Slowing Down

The idea of fast-growing vegetables and plants is implied in every advertisement for some brands of fertilizers, compost, or other soil additives. If the particular product and the chemicals inside it are added to the soil, plants will produce more fruits and vegetables because they will grow stronger, higher, hardier and faster.

The trouble is that “fast” and “speed” are not words usually associated with gardening. Plants grow at essentially the same rate, no matter what fertilizers are added to the soil. And when it comes to talking about how gardening can improve mental health, the slow and steady growth of plants is a good thing. 

That’s because we live in a fast-paced, do-it-now world in which we are constantly bombarded by demands for our attention. But humans have a finite ability to deal with that 24/7 attention demand and, after a while, people tend to become irritable, stressed, distracted, mistake-prone and even physically or mentally ill.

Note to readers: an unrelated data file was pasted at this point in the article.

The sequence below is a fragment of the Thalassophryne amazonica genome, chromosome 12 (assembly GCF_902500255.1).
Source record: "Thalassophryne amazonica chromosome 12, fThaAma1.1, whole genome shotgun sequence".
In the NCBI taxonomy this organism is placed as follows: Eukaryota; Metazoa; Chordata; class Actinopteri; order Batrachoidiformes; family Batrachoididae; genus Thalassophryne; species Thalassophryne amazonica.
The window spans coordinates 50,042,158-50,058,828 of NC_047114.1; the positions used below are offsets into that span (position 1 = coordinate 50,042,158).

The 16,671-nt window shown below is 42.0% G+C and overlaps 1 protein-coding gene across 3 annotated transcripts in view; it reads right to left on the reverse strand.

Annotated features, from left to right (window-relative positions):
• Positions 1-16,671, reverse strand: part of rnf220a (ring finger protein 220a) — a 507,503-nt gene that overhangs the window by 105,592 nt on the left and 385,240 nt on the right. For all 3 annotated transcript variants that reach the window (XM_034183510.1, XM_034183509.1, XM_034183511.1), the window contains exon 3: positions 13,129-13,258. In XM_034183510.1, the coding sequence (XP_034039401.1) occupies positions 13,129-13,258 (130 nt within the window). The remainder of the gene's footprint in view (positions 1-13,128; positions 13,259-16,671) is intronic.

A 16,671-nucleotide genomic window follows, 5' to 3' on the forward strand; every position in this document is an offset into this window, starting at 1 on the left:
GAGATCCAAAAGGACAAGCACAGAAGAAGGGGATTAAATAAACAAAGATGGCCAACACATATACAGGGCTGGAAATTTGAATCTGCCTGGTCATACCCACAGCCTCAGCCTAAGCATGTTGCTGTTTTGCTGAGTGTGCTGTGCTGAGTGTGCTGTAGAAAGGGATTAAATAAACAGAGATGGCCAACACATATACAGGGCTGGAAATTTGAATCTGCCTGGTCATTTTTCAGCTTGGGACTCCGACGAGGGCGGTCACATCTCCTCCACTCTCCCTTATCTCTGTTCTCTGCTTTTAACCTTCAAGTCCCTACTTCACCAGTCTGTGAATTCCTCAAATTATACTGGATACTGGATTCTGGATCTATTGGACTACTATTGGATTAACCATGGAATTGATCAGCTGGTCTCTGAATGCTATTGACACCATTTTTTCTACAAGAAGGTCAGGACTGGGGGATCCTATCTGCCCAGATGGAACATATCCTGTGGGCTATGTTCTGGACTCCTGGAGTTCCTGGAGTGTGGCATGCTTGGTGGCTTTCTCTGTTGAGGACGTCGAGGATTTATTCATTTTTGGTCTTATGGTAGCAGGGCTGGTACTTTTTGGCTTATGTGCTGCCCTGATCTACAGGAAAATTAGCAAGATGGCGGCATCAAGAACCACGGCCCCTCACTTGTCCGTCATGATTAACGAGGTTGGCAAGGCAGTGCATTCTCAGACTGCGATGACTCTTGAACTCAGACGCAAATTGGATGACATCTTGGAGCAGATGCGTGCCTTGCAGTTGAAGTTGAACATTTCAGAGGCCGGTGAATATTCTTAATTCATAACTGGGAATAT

Fortunately, “attention fatigue” is reversible by, you guessed it, slowing down and not focusing on anything. Folks who study the restorative aspects of nature call that slowing down involuntary attention. It‘s essentially attention that requires no effort.

In other words, nature in general—and gardens specifically—contain a lot of fascinating things: birds, plants, smells, sunrises and sunsets, dew on plants, worms in the ground, etc. And all of these things are fascinating and can be enjoyed without having to devote your full attention to them. In fact, you can enjoy them while still thinking about other things. So, your brain gets to rest and recharge.

The bottom line: the next time you are feeling burned out, trade in your Blackberry for a blackberry bush.

— Frank Graff

Frank Graff is a producer/reporter with UNC-TV, focusing on North Carolina Science Now, a weekly science series that airs Wednesdays, beginning in August 2013, as part of North Carolina Now on UNC-TV. In addition to producing these special segments, Frank will provide additional information related to his stories through this North Carolina Science Now Reporter's Blog!


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